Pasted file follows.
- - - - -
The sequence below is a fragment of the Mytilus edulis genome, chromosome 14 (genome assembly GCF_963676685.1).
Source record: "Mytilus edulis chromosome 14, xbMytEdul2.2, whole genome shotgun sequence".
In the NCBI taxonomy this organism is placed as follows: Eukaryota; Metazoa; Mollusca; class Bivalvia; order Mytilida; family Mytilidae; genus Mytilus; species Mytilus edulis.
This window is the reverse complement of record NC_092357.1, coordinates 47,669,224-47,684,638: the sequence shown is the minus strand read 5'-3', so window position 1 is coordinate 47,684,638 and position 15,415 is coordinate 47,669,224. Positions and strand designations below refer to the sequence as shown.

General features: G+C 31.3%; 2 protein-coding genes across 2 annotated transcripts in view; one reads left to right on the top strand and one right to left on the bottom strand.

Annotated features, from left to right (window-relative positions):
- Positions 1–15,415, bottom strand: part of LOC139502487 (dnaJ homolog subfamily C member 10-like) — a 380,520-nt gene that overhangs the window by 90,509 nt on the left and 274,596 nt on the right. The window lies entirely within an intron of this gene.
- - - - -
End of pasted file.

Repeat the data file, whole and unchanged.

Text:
The sequence below is a fragment of the Mytilus edulis genome, chromosome 14 (genome assembly GCF_963676685.1).
Source record: "Mytilus edulis chromosome 14, xbMytEdul2.2, whole genome shotgun sequence".
In the NCBI taxonomy this organism is placed as follows: Eukaryota; Metazoa; Mollusca; class Bivalvia; order Mytilida; family Mytilidae; genus Mytilus; species Mytilus edulis.
This window is the reverse complement of record NC_092357.1, coordinates 47,669,224-47,684,638: the sequence shown is the minus strand read 5'-3', so window position 1 is coordinate 47,684,638 and position 15,415 is coordinate 47,669,224. Positions and strand designations below refer to the sequence as shown.

General features: G+C 31.3%; 2 protein-coding genes across 2 annotated transcripts in view; one reads left to right on the top strand and one right to left on the bottom strand.

Annotated features, from left to right (window-relative positions):
- Positions 1–15,415, bottom strand: part of LOC139502487 (dnaJ homolog subfamily C member 10-like) — a 380,520-nt gene that overhangs the window by 90,509 nt on the left and 274,596 nt on the right. The window lies entirely within an intron of this gene.